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Following riots, alternative social apps and private messengers top the app stores

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Alternative social media apps including MeWe, CloutHub and other privacy-focused rivals to big tech, are topping the app stores following Trump’s ban from mainstream social platforms like Facebook and Twitter and the more recent removal of conservative social app Parler from both the App Store and Google Play. In the days since the Parler ban, “free speech”-favoring social networks are seeing notable numbers of new downloads at a quick pace, data shows.

Next-generation social network MeWe, founded in May 2012, is one of those that’s seeing the largest bump in new installs.

The app has been steadily growing in the days since the U.S. Presidential Elections and the related increases in moderation of misinformation by larger platforms like Facebook and Twitter. Mainstream social networks enforced their policies and even created new ones to moderate content shared by Trump and his allies — including their baseless claims of election fraud that have not be substantiated by U.S. courts, despite dozens of lawsuits.

To date, MeWe has seen over 16 million global lifetime installs, according data from app intelligence firm Apptopia. However, since Wednesday of last week, the app has been downloaded nearly 200,000 times worldwide. A majority of those new downloads are coming from U.S. users, who accounted for nearly 143,000 installs.

Largely, those users came to MeWe following Parler’s ban from app stores. Apple gave Parler the boot late on Saturday, and MeWe popped in the charts as a result. Saturday through Sunday alone, MeWe gained 110,200+ new installs in the U.S.

The company told us it has seen 1 million new members sign up in the last 72 hours and now adds over 20,000 new members per hour.

Because app stores’ Top Charts reflect not just total downloads but also the velocity of those new installs, MeWe has gained a position in the top 10 very quickly due to recent trends.

As of Sunday, MeWe ranked No. 7 in the U.S. App Store’s Top Overall free charts. It’s already moving up today.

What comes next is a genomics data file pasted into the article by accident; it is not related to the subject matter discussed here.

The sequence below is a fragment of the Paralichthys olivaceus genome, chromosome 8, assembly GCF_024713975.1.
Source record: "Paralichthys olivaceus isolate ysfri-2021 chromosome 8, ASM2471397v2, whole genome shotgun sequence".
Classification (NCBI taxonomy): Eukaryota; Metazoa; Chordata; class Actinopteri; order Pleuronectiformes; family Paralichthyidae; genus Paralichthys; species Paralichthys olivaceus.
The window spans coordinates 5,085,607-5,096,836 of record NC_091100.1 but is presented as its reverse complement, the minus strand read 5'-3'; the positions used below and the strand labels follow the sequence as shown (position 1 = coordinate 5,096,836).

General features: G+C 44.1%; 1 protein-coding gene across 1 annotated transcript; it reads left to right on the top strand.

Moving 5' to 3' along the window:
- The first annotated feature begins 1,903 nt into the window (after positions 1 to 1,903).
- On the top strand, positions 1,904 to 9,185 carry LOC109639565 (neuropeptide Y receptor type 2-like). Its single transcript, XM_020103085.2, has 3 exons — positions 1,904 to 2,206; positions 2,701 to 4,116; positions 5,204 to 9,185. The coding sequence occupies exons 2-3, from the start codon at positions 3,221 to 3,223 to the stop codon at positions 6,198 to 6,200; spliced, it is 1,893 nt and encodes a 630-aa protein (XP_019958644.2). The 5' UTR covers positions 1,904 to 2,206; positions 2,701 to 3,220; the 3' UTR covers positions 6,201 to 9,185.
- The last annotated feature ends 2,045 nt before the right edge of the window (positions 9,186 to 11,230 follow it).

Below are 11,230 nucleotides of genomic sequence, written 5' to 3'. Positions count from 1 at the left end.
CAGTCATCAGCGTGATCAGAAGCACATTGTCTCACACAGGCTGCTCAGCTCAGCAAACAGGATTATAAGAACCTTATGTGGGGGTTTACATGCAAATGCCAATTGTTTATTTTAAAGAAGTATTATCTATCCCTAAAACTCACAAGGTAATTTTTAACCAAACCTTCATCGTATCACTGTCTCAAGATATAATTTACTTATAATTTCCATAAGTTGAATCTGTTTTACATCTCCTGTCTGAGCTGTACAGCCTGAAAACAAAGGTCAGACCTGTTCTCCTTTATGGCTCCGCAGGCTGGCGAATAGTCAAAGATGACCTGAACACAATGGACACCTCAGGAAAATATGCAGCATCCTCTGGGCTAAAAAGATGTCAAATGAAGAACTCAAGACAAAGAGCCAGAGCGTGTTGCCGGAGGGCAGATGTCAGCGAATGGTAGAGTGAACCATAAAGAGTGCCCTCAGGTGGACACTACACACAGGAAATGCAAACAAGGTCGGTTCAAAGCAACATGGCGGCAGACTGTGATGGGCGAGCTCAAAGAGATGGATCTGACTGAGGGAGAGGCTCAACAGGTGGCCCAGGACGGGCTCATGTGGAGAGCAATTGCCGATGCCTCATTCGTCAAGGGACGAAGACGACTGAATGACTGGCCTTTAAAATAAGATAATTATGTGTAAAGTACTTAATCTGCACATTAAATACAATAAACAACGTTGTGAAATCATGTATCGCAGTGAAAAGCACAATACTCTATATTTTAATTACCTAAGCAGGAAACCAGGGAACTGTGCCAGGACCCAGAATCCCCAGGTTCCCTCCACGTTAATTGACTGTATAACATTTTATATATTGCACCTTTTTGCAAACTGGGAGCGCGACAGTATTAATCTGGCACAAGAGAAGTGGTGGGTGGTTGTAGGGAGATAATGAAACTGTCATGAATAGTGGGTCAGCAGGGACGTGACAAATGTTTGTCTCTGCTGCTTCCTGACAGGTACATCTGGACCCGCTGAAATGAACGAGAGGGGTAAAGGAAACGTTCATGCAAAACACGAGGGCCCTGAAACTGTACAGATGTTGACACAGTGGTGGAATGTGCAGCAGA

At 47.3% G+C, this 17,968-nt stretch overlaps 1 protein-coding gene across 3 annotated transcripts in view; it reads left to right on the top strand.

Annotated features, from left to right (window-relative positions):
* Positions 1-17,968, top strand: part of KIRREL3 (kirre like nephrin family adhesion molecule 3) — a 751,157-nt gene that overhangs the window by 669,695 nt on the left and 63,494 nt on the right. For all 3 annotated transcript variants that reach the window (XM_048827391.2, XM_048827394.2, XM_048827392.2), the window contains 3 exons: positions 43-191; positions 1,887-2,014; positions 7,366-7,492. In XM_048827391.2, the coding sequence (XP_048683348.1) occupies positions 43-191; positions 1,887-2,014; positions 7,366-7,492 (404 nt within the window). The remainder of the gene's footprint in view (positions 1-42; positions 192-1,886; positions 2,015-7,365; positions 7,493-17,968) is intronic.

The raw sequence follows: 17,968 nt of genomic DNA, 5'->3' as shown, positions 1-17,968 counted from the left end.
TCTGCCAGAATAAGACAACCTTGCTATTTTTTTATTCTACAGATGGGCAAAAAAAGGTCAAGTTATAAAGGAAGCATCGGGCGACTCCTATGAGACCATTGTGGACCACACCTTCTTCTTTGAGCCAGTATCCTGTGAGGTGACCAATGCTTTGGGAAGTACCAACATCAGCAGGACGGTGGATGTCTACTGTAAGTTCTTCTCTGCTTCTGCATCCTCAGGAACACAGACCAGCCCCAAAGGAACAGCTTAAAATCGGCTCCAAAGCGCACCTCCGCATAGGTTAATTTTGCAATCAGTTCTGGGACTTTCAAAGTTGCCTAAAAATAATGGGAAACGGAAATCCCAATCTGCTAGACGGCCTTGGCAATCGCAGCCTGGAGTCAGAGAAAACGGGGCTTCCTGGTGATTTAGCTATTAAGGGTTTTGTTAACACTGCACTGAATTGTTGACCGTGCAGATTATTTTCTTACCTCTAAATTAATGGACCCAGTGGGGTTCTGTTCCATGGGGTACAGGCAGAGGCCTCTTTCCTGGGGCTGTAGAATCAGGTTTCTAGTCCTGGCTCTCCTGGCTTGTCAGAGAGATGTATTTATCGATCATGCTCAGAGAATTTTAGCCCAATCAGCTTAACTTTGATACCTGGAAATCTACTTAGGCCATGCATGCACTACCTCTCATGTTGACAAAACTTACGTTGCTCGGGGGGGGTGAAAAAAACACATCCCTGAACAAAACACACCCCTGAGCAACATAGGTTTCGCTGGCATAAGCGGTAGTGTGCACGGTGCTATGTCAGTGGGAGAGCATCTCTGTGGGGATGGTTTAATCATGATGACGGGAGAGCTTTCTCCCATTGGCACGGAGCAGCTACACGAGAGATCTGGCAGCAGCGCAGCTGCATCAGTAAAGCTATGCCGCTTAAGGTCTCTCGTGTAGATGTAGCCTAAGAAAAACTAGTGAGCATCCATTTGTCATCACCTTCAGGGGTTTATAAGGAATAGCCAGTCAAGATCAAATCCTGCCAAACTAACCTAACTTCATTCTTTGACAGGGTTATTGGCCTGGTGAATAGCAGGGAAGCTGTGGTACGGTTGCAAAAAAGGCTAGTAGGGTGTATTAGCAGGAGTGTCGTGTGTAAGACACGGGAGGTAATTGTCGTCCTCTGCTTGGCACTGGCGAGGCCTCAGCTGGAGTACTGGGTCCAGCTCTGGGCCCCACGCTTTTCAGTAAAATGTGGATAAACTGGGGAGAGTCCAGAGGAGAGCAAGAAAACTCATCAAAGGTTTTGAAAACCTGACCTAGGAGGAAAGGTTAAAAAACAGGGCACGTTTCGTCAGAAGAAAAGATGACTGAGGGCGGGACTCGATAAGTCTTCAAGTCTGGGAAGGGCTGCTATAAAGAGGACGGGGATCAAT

This is remarkable growth for the alternative social app, given that as recently as October the app was not ranked on the App Store’s Top Charts at all. (Being unranked means that the app is so far down on the charts, it’s lower than rank No. 1,500 — so its rank is basically untrackable.) MeWe did, however, chart in the Social Networking category at some points during this time.

Image Credits: App Store screenshot

Another app benefitting from recent events, including the Parler ban, is the relative newcomer, CloutHub.

The app was launched in January 2019 and claims to be a social network for “social, civic, and political networking” with a free speech angle. Its website says it wants to give “everyone a platform to have their voice heard.”

To date, CloutHub has seen just 255,000 total lifetime installs, but 31,000+ of these have come over the past week — or more specifically, since Wednesday. (CloutHub may be struggling with the surge of new users, as we found sign-ups and logins are often timing out). The app as of now ranks No. 11 on the U.S. App Store.

Image Credits: App Store screenshot

Two other apps that have moved into the top charts are cases of mistaken identity.

As Mashable recently reported, an app called “Parlor” is being mistaken for the now-banned “Parler” app. Its report cited Sensor Tower data that said “Parlor” has seen as many as 40,000 downloads in December alone.

Apptopia says the social chat app, founded in May 2011, has seen 8.6 million lifetime global installs. But from Wednesday through Sunday, it gained 115,846 new users — many who were likely looking for “Parler.” Of those, 99,220+ arrived on either Saturday or Sunday, just as the Parler ban was beginning to roll out. Even though Apple didn’t take action on Parler until later on Saturday, users may have come across “Parlor” by searching for it by this alternative spelling.